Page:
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Zuken has developed some innovative PCB design tools in the past few years, and I wanted to find out more about the company’s new and upcoming technologies. I caught up with Bob Potock, vice president of marketing for the Americas for Zuken USA, and asked him what was new at Zuken.
Andy Shaughnessy: Tell us about some of the new PCB design tools at Zuken.
Bob Potock: Let’s talk about System Planner for hardware architecture design and validation. System Planner is part of the CR-8000 product-centric design platform. As products become more complex, the need for architecture design and validation is growing. Architecture validation sits between product requirements and detailed design. Today, many companies make the leap from requirements to detailed design; years ago that might have worked, but not today. Zuken’s System Planner product provides functional, PCB planning, space and parametric design and validation. Functional design using blocks can be easily mapped back to requirements. And all those architecture decisions roll right into the detailed design tools with the push of a button.
Engineering data management (EDM) is all about data integrity and decision-making in the design process. Supply chain connectivity, dispersed design teams, modular design and version control are examples of competitive requirements. DS-2 Expresso brings these capabilities to the small and medium business segment. A deployment based on configurability and not customization makes deployment fast with all the benefits of an EDM solution.
Shaughnessy: What new technologies are you all excited about?
Potock: Rigid-flex designs are entering into more conversations. Many of our customers’ products contain multiple PCBs that traditionally required connectors on the rigid PCBs mating to connectors on separate flex PCBs. The ability to design the rigid and the flex as one eliminates the need for mating connectors, and it’s less prone to errors.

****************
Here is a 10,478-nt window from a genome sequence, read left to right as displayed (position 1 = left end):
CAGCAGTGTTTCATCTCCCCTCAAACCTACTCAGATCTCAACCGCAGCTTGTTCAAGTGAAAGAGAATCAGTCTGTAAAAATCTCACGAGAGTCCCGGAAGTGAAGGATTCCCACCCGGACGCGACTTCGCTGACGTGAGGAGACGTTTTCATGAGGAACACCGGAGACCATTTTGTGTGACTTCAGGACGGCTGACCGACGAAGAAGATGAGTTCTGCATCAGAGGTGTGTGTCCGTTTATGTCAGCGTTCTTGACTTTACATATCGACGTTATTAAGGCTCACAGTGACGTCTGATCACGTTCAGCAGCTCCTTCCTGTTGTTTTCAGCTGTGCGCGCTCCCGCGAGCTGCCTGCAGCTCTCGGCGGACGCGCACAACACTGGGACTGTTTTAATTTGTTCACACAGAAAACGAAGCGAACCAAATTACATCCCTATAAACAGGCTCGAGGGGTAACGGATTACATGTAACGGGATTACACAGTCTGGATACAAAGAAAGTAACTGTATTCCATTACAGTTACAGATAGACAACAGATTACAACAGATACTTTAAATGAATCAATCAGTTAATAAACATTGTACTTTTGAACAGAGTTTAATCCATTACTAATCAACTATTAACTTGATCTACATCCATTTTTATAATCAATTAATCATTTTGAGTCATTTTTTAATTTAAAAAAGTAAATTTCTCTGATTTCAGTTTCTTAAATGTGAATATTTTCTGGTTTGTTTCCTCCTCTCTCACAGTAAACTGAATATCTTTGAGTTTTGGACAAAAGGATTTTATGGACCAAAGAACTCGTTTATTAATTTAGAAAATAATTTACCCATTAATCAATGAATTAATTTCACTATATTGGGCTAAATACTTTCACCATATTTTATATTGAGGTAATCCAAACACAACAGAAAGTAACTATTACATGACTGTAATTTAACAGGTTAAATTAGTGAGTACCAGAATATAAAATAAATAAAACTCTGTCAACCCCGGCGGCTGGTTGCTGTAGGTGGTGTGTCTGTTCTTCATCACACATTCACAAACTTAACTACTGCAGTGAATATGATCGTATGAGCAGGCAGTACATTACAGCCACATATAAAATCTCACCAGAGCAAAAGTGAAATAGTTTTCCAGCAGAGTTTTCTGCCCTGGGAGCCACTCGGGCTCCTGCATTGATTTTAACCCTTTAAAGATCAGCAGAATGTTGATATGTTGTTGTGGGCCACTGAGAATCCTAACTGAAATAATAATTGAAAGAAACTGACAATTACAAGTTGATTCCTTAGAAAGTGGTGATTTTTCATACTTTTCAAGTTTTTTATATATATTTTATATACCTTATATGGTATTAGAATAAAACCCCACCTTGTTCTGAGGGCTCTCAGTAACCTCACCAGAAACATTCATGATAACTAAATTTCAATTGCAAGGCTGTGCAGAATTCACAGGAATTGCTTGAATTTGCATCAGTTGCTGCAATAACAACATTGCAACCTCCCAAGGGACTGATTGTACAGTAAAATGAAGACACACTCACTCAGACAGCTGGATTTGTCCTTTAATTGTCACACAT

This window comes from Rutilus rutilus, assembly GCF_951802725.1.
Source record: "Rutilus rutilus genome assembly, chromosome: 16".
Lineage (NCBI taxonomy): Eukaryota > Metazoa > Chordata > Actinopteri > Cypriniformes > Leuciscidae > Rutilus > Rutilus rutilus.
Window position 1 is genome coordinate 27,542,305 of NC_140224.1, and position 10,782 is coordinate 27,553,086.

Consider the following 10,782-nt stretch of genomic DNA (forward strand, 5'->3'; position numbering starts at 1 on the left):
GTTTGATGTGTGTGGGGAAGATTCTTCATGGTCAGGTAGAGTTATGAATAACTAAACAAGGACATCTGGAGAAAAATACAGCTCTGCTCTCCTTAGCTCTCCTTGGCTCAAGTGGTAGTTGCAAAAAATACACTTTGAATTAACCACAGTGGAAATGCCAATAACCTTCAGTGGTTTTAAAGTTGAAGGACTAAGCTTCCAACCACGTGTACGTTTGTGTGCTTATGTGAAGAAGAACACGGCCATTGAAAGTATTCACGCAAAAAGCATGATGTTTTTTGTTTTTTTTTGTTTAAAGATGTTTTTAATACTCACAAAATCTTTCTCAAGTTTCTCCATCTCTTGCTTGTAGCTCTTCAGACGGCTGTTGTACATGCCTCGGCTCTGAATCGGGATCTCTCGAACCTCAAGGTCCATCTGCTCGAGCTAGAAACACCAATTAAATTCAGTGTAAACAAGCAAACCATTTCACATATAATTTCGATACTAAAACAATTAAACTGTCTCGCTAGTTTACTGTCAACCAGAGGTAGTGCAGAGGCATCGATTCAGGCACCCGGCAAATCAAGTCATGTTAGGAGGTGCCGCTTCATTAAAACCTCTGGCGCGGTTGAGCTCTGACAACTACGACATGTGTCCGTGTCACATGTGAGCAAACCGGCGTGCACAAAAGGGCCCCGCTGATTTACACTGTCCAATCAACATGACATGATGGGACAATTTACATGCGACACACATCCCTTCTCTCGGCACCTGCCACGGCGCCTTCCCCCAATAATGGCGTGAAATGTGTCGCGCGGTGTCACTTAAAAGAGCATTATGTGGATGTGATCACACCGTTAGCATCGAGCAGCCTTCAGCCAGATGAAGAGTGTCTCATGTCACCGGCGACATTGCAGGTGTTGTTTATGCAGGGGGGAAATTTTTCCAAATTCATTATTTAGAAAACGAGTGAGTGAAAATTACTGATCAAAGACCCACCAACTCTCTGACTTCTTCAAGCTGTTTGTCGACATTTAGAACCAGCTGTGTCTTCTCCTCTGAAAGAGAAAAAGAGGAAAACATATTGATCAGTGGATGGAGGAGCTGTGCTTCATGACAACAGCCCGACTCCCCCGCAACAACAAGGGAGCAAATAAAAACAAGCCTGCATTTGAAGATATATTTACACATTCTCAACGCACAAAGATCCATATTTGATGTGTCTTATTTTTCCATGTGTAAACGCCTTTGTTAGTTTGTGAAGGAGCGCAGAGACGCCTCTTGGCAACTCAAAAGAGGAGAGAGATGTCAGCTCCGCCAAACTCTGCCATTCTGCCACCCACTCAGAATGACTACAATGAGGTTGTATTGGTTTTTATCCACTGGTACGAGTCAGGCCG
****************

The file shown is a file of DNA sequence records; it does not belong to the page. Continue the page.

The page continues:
System Planner contains both 2D and 3D planning tools that can be applied to rigid-flex designs. In the 2D space, System Planner can help manage component distribution on the rigid PCBs, while in the 3D space, System Planner can ensure the rigid-flex circuit will fit within the proposed enclosure.
Shaughnessy: Which customer challenges lead you all to develop these new products?
Potock: Companies need to build more competitive products faster with lower risk. But the process gap between the product requirements and detailed design creates new products with less-than-optimal hardware architectures. Many companies are entering detailed design without validating whether or not the hardware architecture meets both the functional requirements and the cost, weight, power and packaging requirements. An architecture problem discovered in the detailed design phase in many cases is unrecoverable. In a recent survey, we found about 50% of the respondents experienced an architecture flaw during detailed design. A poor hardware architecture ultimately impacts product competitiveness and ROI.
Another challenge we hear about more and more often is the need to be more closely connected to the supply chain. Today’s poor connection to the supply chain may cause a lead-time change to be missed delaying a new product introduction. That connectivity will lead to better component selection process, awareness when a component commerce parameter changes and a higher quality BOM.
To read this entire article, which appeared in the February 2016 issue of The PCB Design Magazine, click here.